Back on 29 August 2012, the Pixelmator Team noted that Pixelmator 2.1 had garnered 250,000 updates in two weeks, half as many in twice the time. The implication is that Pixelmator has more than doubled its user base in less than a year, which may or may not be true, since there were undoubtedly users who didn’t update to 2.1 within the first two weeks last August, just as there are users who won’t yet have updated to 2.2 now. The faster rate of updating this time around may be in part due to Adobe’s controversial move to Creative Cloud (see “Adobe Flies from Creative Suite into the Creative
,” 8 May 2013) — people are thinking about alternatives to Photoshop. Regardless, it’s clear that Pixelmator is tremendously popular, and if we take the Pixelmator Team at their word about these downloads being updates and not demos (they offer their own trial version, since the Mac App Store won’t allow demos), we know they’re not counting dilettantes like me.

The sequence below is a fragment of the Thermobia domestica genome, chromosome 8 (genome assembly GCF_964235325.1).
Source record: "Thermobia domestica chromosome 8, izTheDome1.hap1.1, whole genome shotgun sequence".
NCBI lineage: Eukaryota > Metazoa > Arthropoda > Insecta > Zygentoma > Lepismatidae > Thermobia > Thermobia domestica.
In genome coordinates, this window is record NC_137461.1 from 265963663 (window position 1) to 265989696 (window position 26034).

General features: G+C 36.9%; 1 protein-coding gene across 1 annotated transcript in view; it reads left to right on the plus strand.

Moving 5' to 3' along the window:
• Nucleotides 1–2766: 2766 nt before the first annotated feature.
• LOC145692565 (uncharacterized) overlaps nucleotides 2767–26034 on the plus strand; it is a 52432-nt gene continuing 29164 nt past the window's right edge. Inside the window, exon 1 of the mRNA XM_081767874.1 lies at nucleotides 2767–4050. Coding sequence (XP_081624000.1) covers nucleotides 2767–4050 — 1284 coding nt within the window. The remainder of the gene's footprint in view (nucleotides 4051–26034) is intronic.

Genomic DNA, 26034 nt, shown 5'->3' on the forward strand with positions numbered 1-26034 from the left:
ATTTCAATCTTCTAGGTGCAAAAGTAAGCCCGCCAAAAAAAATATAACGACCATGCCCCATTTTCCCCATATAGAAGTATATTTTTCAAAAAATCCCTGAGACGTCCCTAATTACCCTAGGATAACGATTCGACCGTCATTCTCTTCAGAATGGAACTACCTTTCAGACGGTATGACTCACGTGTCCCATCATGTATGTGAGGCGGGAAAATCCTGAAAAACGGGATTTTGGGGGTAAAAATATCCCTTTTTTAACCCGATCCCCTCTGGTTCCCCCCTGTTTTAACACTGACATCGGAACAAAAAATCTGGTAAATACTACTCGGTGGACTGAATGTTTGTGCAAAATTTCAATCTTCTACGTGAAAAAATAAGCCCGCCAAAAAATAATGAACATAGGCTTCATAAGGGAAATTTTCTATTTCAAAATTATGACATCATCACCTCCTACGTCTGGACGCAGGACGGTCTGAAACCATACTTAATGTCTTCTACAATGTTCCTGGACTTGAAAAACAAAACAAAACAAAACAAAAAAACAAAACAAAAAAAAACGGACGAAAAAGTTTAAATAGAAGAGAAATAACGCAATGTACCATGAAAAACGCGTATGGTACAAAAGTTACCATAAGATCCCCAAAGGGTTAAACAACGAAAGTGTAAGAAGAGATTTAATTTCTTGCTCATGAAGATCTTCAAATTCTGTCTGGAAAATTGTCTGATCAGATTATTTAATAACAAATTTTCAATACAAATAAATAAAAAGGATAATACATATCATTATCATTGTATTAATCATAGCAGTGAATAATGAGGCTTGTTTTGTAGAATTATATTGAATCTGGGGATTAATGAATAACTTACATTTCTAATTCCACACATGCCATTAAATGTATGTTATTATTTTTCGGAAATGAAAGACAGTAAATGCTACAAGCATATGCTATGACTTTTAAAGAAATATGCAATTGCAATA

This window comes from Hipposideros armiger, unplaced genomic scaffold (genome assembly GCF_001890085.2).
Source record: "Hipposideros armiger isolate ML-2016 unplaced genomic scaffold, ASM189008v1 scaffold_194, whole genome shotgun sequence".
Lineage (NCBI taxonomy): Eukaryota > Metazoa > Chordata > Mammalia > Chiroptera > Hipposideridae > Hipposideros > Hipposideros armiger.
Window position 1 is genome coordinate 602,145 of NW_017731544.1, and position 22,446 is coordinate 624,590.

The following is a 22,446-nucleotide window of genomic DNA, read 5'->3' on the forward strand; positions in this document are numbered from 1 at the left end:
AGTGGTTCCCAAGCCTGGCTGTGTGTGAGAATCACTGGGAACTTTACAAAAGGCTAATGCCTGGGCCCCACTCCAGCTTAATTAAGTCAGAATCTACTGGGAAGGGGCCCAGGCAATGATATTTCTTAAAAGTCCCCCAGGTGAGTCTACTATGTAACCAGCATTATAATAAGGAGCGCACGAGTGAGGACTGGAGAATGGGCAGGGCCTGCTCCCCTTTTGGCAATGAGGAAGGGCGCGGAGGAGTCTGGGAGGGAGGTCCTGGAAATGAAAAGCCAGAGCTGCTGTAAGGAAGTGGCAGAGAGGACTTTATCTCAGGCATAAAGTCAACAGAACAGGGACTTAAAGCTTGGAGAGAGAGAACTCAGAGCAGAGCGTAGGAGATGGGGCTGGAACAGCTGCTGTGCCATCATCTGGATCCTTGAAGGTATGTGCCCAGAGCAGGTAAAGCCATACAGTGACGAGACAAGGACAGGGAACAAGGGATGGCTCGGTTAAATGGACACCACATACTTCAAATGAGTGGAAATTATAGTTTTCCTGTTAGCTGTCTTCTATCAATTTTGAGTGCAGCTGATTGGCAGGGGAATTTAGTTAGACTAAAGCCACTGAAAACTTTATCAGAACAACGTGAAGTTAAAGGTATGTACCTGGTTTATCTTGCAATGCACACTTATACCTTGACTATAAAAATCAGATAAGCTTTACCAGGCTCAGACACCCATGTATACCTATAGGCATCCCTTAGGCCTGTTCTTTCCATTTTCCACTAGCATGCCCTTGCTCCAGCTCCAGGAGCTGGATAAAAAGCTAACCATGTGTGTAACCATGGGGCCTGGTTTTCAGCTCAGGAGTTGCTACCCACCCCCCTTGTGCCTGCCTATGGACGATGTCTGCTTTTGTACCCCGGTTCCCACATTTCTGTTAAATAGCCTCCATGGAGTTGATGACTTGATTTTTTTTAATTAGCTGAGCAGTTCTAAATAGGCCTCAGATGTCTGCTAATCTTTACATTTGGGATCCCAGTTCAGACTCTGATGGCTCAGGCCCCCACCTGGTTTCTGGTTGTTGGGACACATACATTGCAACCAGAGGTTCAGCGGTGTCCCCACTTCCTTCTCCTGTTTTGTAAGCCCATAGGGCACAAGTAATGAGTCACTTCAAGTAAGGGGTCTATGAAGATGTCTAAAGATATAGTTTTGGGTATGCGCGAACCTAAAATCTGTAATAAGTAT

To sum up, then, I encourage everyone to take such numerical announcements not with a grain of salt — I have no reason to believe either Apple or the Pixelmator Team would be making this stuff up — but with a thought toward their context, whether it be stated, implied, or extrapolated.